I knew all the answers as I saw Phil walking up the ramp.  However, when he got there, he did not say anything, but asked, “So, how fast are you going to qualify today?”  This question took me for a loop, as my less than two hours of total flying time in Jeannie had not prepared me for this tough one.  I was a born in the wool jet fighter pilot, all my time had been in jets with guns and afterburners, except for fifteen hours in a Cessna trainer plane twenty years ago.  I had not ever flown a WWII War Bird or high power prop plane like the Mustang before three days ago.  I was lost for an answer, and I did not want to be the dodo on the ramp.  I looked over at Jeannie, noticing the 432 miles per hour win painted on the side of the aircraft, from the year before, 1980.  Being at a loss for an answer, and hoping the answer was on the side of Jeannie, I looked at the 432 miles per hour number, and realized that the more I looked at the 432 miles per hour number, the more I questioned this number as correct.  I just did not believe that 432 miles per hour was fast enough for this winning racer, recalling that the flaps up speed on the Republic F-105 Thunderchief was 560 knots, or 644 miles per hour.  How could the 432 miles per hour number be true for an aircraft that was clean, with no pylons, not even loaded to go to war?

So I said,  “I’m going to qualify at 450.”  Phil looked at me quizzically, asking me if I was saying I was going to qualify at 450 miles per hour?  I replied yes, I would qualify at 450 miles per hour.  He immediately started laughing, stating that no one had ever gone 450 miles per hour, the timesheets did not even go to 450 miles per hour!!!  Why did I think I would go 450 miles per hour?  My steel trap Air Force trained mind immediately thought of my Hilton room number, and I reached into my pants pocket, drug out my Hilton key, showing him my room number was 450.  He did not even say goodby, just started writing in his book as he walked over to Zeuschel.   I knew we had made the press!

After Phil left, I walked over to Zeuschel, asking how we could make this puppy go 450 miles per hour. Zeuschel did not want to talk about 450 miles per hour, but kept repeating that we only wanted a good qualifying run.  I then asked if I could ask the Lockheed Skunk Works guys how to make Jeannie go 450 miles per hour.  Zeuschel reluctantly said yes, go ahead, but again, we are very busy just getting the engine set up for racing, and all we really want to do is qualify.  I called the Skunk Works engineers of Dick Cantrell, Bob Louske, Pete Law, and Bruce Bowland, quickly getting them data on the engine horsepower, prop gearing, race track dimensions, and expected weather. Expected them to come up with a power solution to go 450 miles per hour.  The next morning, after reading them the article on the new guy who was going to go 450 miles per hour at Reno, the Skunk Works engineers gave me the solution on power, Gs, and wing loading.  They said to set 106 inches of manifold pressure, 3500 engine rpms and hold on.  I told this to Zeuschel and he doubted we would go that fast as Mac had pulled 10 feet of manifold pressure last year and it only resulted in the low 440 miles per hour number.  Zeuschel said that the Skunk Works power was not going to work, but to go ahead anyway, reminding me that we only wanted to qualify.  I saddled up Jeannie, got on the course, set the power, hung on, and went 450.085 miles per hour on the qualifying lap.  As I pulled off the course, I felt somewhat guilty that I had allowed Zeuschel to question the prediction of the Skunk Work engineers.   But, as day follows night, I also thought, engineers are always a little off.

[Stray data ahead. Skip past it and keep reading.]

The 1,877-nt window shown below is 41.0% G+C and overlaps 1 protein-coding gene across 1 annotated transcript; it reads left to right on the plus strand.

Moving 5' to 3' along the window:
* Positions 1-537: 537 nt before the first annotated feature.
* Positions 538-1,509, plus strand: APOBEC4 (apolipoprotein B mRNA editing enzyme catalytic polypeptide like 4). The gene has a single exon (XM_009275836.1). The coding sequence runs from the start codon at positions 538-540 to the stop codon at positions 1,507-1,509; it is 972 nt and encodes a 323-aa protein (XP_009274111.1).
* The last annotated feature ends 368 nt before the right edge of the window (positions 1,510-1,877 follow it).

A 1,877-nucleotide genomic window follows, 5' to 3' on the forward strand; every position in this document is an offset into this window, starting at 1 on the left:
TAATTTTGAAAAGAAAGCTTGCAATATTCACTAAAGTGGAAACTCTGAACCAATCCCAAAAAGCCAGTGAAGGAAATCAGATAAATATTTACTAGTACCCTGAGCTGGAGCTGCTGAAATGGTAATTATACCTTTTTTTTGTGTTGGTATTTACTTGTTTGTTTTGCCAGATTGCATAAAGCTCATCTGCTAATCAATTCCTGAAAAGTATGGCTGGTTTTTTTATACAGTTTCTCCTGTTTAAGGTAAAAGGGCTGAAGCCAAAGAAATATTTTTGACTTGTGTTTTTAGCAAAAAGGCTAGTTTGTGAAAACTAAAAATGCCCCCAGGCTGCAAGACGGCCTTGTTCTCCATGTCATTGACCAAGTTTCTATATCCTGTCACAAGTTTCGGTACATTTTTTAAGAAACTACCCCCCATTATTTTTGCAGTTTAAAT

Fast forward to 2000.  I had heard that the Dago Red team was looking for a new driver. I had heard they had asked Brian Sanders, and his only response was to ask his Mom.  I thought, WOW!  If my Mom knew I had been asked to fly a race plane, and had not answered immediately, aggressively saying YES, she would have gone to any expense to send me a nasty note to Get Real!

The problem was that I wanted to answer yes immediately.  I also did not want to spoil the initial offer by sounding anything but excited and humble … the definitive word being humble.  I had gotten a reputation in flying race planes of “breaking em and leaving em”, and this tended to make some owners particularly antsy.  I also never worked on the planes, but would just leave to come back some other day to fly the next shinny version.

I quickly ran this problem through that same Air Force trained steel trap mind, realizing that I did not have the time to structure a decision matrix, a logic tree or any other mechanism to help me approach this decision in the proper manner.  My only hope at this moment was to quickly empathize with an existing situation that had happened in history, trying to blend my problem with a similar one that had been solved in a manner consistent with my desires. 

Some of you have already guessed who I picked, who had a similar situation, who had to

make a similar decision, whose logic tree I could immediately emulate.  If you picked Noah, you are right; it was Noah.  When God asked Noah to build the ark, Noah had a similar decision, but of course, of greater magnitude and consequence in answering God then I had in answering the Dago Red race team.